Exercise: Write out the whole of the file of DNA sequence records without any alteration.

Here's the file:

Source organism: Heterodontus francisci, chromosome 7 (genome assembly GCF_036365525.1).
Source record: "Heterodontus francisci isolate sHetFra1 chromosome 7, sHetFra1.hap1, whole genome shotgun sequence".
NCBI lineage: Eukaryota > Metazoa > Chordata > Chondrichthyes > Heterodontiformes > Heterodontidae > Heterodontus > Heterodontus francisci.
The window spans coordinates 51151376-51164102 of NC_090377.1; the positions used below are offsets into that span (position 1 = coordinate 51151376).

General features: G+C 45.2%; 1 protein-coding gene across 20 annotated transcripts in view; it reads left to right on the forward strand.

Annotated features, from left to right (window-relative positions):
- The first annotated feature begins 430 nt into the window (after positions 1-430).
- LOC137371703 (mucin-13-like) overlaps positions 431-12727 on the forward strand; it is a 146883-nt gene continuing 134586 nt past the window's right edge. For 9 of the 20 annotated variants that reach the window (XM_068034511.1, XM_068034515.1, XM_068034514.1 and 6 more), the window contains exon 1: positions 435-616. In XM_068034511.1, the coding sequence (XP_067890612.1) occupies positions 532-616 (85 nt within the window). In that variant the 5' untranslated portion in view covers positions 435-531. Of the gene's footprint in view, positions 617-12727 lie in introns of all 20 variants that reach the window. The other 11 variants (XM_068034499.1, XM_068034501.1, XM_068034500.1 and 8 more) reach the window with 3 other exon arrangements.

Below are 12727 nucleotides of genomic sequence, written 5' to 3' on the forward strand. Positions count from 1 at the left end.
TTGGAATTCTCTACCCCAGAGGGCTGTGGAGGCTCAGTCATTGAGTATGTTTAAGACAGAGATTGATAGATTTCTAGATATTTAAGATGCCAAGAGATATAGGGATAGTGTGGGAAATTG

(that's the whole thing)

Source organism: Heterodontus francisci, chromosome 7 (genome assembly GCF_036365525.1).
Source record: "Heterodontus francisci isolate sHetFra1 chromosome 7, sHetFra1.hap1, whole genome shotgun sequence".
NCBI lineage: Eukaryota > Metazoa > Chordata > Chondrichthyes > Heterodontiformes > Heterodontidae > Heterodontus > Heterodontus francisci.
The window spans coordinates 51151376-51164102 of NC_090377.1; the positions used below are offsets into that span (position 1 = coordinate 51151376).

General features: G+C 45.2%; 1 protein-coding gene across 20 annotated transcripts in view; it reads left to right on the forward strand.

Annotated features, from left to right (window-relative positions):
- The first annotated feature begins 430 nt into the window (after positions 1-430).
- LOC137371703 (mucin-13-like) overlaps positions 431-12727 on the forward strand; it is a 146883-nt gene continuing 134586 nt past the window's right edge. For 9 of the 20 annotated variants that reach the window (XM_068034511.1, XM_068034515.1, XM_068034514.1 and 6 more), the window contains exon 1: positions 435-616. In XM_068034511.1, the coding sequence (XP_067890612.1) occupies positions 532-616 (85 nt within the window). In that variant the 5' untranslated portion in view covers positions 435-531. Of the gene's footprint in view, positions 617-12727 lie in introns of all 20 variants that reach the window. The other 11 variants (XM_068034499.1, XM_068034501.1, XM_068034500.1 and 8 more) reach the window with 3 other exon arrangements.

Below are 12727 nucleotides of genomic sequence, written 5' to 3' on the forward strand. Positions count from 1 at the left end.
TTGGAATTCTCTACCCCAGAGGGCTGTGGAGGCTCAGTCATTGAGTATGTTTAAGACAGAGATTGATAGATTTCTAGATATTTAAGATGCCAAGAGATATAGGGATAGTGTGGGAAATTG